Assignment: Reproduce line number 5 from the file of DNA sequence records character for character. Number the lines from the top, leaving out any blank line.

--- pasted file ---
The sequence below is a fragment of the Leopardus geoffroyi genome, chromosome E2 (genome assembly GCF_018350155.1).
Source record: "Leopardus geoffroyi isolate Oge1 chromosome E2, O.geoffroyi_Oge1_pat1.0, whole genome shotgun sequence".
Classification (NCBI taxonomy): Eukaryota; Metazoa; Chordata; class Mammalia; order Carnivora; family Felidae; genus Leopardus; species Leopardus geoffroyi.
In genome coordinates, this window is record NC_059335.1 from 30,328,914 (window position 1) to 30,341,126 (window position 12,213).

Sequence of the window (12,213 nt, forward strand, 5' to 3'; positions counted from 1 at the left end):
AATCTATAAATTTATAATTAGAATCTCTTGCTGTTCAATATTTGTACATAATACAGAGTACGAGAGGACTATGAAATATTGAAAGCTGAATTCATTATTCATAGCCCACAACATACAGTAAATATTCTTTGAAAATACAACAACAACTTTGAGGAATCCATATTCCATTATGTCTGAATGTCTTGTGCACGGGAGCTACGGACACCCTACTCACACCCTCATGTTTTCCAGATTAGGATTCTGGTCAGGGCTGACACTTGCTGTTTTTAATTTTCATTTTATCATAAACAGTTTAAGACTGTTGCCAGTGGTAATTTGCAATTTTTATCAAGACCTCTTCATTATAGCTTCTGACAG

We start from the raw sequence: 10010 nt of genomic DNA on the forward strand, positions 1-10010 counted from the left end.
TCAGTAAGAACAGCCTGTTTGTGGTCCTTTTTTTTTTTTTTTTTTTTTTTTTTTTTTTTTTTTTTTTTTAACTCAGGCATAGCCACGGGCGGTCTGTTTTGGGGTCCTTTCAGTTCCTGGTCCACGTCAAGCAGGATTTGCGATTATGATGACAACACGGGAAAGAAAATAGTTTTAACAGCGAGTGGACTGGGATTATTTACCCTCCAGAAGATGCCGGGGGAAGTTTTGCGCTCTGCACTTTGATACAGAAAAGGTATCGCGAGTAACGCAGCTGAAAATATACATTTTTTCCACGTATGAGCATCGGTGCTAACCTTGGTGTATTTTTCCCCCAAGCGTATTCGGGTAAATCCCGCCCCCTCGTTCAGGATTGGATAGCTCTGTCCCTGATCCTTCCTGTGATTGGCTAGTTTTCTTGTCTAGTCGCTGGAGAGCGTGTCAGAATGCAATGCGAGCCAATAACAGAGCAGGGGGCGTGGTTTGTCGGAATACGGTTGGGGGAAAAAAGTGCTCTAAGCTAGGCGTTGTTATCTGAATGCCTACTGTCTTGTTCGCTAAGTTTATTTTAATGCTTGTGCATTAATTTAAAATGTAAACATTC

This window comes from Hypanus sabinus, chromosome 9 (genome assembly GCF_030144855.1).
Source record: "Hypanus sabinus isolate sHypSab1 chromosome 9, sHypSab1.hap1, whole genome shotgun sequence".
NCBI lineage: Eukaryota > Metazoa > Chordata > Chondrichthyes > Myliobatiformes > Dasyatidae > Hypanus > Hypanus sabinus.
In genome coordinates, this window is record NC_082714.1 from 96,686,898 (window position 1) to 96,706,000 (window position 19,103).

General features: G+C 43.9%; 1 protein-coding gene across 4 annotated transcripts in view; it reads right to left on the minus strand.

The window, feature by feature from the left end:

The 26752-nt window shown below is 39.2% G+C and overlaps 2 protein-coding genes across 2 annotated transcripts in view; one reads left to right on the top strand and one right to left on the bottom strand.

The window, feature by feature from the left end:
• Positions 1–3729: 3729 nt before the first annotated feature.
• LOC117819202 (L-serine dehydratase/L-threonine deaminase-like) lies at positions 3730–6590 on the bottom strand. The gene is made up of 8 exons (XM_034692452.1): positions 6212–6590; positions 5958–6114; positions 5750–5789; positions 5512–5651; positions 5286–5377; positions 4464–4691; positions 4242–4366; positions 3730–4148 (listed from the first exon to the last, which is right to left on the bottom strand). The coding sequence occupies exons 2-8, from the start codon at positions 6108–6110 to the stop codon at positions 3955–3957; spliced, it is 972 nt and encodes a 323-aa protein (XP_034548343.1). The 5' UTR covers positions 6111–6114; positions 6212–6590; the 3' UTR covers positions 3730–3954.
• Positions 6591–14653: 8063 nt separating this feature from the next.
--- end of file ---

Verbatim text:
Sequence of the window (12,213 nt, forward strand, 5' to 3'; positions counted from 1 at the left end):